Branagh Conjures His Magic for Potter Film

Daily Breeze, 16 November 2002
By Jim Farber
*Thanks, Karen

Amid the glitter and the crush of the London premiere of "Harry Potter and the Chamber of Secrets," Kenneth Branagh spotted the woman responsible for the phenomenon — author J.K. Rowling.

The two had never met. But as their paths were about to cross, Branagh couldn’t resist asking Rowling what she thought of his performance as the unctuous wizard, the author of Magical Me! , Gilderoy Lockhart.

"When she saw me coming, she gave me this big smile," Branagh recalled, speaking by phone from the London offices of Warner Bros. Pictures. "Rather nervously I asked her if she’d liked what I’d done with Gilderoy. And she said, ‘Yes. It was fantastic. You were loathsome!’ "

Gilderoy Lockhart is the forever preening peacock of a wizard who arrives at Hogwarts School of Witchcraft and Wizardry (in book two) as the new Defense Against the Dark Arts teacher. He is to wizardry what Liberace was to piano playing.

He possesses a stadium-size ego, a craving for publicity that would put Madonna to shame, a flashy peacock’s sense of fashion and a penchant for making grandiose claims that his skill with a wand cannot back up. Nevertheless, in the wizarding world, Gilderoy Lockhart is a media superstar whose face appears almost daily on the cover of the Daily Prophet .

When it was announced that the part had gone to Branagh, the popular reaction was, "He’s perfect." And it wasn’t necessarily meant as a compliment.

"Several friends, including my sister, said the same thing: ‘Oh my God, you’re perfect. It’s you.’ Which I found a very nerve-racking remark and response," Branagh recalled, with just a tinge of resentment.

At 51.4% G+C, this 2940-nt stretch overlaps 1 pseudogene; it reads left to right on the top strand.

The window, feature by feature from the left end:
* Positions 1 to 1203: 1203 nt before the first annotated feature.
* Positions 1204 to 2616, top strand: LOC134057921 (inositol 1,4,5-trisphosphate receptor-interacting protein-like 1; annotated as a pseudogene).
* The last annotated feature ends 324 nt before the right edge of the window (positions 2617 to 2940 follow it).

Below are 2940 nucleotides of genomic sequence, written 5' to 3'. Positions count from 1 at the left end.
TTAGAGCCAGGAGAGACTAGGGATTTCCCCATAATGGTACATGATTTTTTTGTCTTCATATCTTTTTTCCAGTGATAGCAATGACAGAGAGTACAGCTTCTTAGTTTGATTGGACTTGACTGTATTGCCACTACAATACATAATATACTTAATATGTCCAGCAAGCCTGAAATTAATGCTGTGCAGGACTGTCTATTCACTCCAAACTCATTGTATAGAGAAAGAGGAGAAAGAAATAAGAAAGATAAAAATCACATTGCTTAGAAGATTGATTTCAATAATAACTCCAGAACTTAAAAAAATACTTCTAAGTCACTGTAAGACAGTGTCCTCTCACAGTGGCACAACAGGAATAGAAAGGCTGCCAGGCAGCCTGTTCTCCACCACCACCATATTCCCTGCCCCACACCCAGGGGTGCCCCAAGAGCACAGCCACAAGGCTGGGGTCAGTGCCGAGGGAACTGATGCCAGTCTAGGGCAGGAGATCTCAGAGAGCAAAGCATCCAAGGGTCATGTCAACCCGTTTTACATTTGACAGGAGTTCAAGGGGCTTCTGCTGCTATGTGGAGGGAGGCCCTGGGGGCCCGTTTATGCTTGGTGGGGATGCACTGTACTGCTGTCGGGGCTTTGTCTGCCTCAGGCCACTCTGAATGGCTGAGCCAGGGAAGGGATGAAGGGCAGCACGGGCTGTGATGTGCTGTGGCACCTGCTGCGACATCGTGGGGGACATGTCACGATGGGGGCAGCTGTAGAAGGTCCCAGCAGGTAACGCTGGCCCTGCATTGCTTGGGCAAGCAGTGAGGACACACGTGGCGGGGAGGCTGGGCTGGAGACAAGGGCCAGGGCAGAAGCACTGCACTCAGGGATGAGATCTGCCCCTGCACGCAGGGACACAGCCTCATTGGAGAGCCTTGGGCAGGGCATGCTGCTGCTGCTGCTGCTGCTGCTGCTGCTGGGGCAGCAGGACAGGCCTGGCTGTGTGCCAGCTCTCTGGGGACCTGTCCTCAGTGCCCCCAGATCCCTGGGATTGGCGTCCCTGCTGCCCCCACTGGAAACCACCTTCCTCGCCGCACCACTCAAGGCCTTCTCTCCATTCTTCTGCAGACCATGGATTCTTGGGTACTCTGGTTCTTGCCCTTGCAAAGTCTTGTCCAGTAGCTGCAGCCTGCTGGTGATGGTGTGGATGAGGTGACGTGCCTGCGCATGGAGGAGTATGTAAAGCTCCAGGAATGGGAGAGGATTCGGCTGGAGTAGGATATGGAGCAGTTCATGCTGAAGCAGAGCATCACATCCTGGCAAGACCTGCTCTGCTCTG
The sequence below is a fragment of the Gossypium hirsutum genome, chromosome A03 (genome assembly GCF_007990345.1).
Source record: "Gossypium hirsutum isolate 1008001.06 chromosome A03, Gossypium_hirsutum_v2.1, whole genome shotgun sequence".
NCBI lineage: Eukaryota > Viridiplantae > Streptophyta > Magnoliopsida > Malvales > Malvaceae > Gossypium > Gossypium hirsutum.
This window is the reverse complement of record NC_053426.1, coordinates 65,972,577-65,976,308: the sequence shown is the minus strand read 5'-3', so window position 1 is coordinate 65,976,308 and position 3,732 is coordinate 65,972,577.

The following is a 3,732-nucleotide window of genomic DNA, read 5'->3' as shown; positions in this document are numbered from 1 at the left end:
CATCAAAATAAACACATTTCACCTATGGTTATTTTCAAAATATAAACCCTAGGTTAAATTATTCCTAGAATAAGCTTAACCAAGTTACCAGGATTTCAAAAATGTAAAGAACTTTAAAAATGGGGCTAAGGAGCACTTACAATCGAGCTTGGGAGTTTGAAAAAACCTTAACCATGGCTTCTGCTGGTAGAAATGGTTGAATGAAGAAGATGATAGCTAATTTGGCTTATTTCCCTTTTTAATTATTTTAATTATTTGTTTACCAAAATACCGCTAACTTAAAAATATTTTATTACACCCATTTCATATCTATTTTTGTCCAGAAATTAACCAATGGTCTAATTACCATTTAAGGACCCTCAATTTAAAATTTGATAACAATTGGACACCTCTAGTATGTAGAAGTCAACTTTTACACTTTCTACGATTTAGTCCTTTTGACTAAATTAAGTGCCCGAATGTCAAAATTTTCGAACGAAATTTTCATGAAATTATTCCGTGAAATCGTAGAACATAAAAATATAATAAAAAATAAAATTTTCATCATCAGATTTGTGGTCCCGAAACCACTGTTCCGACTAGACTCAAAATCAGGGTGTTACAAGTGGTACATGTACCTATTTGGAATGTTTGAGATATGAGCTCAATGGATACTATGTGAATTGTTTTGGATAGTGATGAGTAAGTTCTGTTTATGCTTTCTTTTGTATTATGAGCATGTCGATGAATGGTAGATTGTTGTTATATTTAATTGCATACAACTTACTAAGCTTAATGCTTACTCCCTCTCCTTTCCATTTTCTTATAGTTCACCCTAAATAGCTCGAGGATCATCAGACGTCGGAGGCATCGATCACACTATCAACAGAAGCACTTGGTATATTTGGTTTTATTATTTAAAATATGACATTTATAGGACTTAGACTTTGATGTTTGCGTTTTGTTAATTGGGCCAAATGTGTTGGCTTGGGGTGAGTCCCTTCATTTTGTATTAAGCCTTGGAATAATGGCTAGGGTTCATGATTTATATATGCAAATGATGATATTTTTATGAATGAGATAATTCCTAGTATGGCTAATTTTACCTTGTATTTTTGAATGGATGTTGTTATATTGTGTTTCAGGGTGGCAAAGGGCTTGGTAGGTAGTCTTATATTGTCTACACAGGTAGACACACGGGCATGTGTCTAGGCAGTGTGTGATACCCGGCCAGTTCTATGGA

"It’s a gift of a role, though," he continued. "The combination of delicious self-obsession, the narcissism which is so full-blown as finally to be amusing — that’s so irritating at some point your jaw just drops in astonishment."

Then laughing, Branagh added, "Now I’ve never been accused of any of those things — except by my sister, and about 90 percent of the rest of the population."

It was Branagh’s sister, in addition to noticing his likeness to Lockhart, who introduced him to the world of Harry Potter — presenting him with a boxed set of the first three books one Christmas. It was a slow take, though, for Branagh. But like so many other Harry Potter fans around the world, once he got involved in the stories, he was hooked.

"I’m very admiring of Rowling," he said. "I think it’s quite an achievement to lay out such a complicated adventure with all those keen observations about adolescence and school life. The books have a Dickensian quality that appeals to me very much, in terms of the characters, the detailed descriptions of costumes and atmosphere. They’re very rich."

Branagh may have felt a hint of resentment toward those who perceived him as the incarnation of Gilderoy Lockhart. But when the offer to play the part was extended to him, he decided to pursue it.